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The Scorch Trials

08/22/2015 at 8:54 AM (Adaptations, Books, Movies) (, , , , , , )

When the boyfriend and I went to watch Mission Impossible: Rogue Nation recently, I saw the trailer for the upcoming movie The Scorch Trials. This reminded me I had read the book and a review for the sequel of The Maze Runner was timely given fans of the young adult genre will be picking it up again.

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Source: Wikipedia

The Maze Runner didn’t wow me but it won some affection so I was curious to find out how things panned out for the Gladers. The Scorch Trials made me frustrated because the plot kept haphazardly veering off in different directions and the narrative kept getting vague with each cliffhanger. Was it a plot device to make the reader feel as if they don’t know what is happening? It does not come across as intentional and is irritating.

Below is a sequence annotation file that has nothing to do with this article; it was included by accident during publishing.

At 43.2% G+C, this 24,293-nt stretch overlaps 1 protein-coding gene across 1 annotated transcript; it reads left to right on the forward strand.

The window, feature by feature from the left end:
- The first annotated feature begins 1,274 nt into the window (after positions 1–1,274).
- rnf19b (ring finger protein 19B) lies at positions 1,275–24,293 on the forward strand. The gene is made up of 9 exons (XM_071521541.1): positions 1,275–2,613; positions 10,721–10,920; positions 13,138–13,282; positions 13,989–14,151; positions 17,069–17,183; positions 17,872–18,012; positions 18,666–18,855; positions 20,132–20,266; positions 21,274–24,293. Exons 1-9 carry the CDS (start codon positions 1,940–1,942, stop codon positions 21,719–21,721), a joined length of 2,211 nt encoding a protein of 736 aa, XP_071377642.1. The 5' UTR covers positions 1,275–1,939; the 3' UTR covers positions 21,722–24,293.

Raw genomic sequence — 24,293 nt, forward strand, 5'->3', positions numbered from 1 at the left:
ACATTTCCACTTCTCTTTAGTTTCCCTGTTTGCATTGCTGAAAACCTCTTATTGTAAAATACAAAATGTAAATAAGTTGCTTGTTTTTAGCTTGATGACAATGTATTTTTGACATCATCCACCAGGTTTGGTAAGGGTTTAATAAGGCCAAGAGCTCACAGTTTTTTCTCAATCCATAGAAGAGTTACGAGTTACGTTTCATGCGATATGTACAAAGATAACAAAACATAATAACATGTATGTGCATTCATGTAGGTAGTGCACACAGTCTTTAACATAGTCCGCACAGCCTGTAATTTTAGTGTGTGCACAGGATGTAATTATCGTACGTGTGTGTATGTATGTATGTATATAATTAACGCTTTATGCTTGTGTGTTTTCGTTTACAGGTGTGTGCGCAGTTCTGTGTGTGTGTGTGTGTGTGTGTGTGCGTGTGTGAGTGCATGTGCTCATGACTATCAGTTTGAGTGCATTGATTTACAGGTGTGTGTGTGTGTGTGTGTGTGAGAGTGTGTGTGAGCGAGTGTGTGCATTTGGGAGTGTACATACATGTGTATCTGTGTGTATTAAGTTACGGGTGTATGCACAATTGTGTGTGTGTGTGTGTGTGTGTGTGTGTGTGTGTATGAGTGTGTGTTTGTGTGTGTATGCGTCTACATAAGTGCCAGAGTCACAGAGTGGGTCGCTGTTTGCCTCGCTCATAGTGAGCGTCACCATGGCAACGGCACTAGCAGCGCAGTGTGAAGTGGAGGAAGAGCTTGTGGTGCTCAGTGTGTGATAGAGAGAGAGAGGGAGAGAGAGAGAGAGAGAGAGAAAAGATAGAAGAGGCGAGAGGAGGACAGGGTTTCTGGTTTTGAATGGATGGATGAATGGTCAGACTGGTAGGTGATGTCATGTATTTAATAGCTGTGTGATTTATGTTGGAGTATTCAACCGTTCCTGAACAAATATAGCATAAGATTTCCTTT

What we learn through this book is that Wicked is issuing more difficult challenges and are continuing the trials explored in the Maze Runner. Meanwhile the surviving evacuees of the old maze have been tasked with a new set of obstacles to surmount on the open roads of a bleak and barren, desert landscape. Meanwhile Thomas seems to have lost his personality as he no longer shines and becomes a massive whinger. Teresa vanishes and apparently becomes a force for evil and new girl, Brenda, who is love interest no. 2 who fangirls over Thomas arrives on the scene and it feels like he likes this female attention. Aris, a telepathic boy, falls into the thick of things out of nowhere and his telepathic attempts to communicate with Thomas isn’t something he encourages because the new guy is a stranger who has replaced his confidante, Theresa but there is a important message he has to deliver. It would have benefited Thomas in the long run if he paid more attention to Aris than Brenda.